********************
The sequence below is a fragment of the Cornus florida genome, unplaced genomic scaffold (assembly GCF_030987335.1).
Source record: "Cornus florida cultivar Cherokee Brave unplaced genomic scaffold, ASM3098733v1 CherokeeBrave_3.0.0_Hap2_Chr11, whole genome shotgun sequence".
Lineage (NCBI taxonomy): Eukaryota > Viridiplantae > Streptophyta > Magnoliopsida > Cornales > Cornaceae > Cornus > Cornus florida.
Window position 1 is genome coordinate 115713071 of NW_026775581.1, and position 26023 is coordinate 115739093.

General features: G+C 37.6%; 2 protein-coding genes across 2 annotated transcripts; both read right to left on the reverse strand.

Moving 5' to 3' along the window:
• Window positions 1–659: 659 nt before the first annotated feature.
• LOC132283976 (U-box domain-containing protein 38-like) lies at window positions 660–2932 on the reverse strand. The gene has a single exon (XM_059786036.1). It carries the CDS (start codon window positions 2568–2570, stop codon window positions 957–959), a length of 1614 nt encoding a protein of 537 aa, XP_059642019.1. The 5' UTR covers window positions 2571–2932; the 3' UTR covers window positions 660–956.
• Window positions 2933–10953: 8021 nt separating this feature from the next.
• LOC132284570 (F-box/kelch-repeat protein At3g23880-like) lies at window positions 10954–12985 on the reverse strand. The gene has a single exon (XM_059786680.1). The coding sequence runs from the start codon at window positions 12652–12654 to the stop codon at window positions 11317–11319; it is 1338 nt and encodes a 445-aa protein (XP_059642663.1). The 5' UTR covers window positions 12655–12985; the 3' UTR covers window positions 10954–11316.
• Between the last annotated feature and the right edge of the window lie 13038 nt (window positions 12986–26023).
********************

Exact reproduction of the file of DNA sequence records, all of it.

The sequence below is a fragment of the Cornus florida genome, unplaced genomic scaffold (assembly GCF_030987335.1).
Source record: "Cornus florida cultivar Cherokee Brave unplaced genomic scaffold, ASM3098733v1 CherokeeBrave_3.0.0_Hap2_Chr11, whole genome shotgun sequence".
Lineage (NCBI taxonomy): Eukaryota > Viridiplantae > Streptophyta > Magnoliopsida > Cornales > Cornaceae > Cornus > Cornus florida.
Window position 1 is genome coordinate 115713071 of NW_026775581.1, and position 26023 is coordinate 115739093.

General features: G+C 37.6%; 2 protein-coding genes across 2 annotated transcripts; both read right to left on the reverse strand.

Moving 5' to 3' along the window:
• Window positions 1–659: 659 nt before the first annotated feature.
• LOC132283976 (U-box domain-containing protein 38-like) lies at window positions 660–2932 on the reverse strand. The gene has a single exon (XM_059786036.1). It carries the CDS (start codon window positions 2568–2570, stop codon window positions 957–959), a length of 1614 nt encoding a protein of 537 aa, XP_059642019.1. The 5' UTR covers window positions 2571–2932; the 3' UTR covers window positions 660–956.
• Window positions 2933–10953: 8021 nt separating this feature from the next.
• LOC132284570 (F-box/kelch-repeat protein At3g23880-like) lies at window positions 10954–12985 on the reverse strand. The gene has a single exon (XM_059786680.1). The coding sequence runs from the start codon at window positions 12652–12654 to the stop codon at window positions 11317–11319; it is 1338 nt and encodes a 445-aa protein (XP_059642663.1). The 5' UTR covers window positions 12655–12985; the 3' UTR covers window positions 10954–11316.
• Between the last annotated feature and the right edge of the window lie 13038 nt (window positions 12986–26023).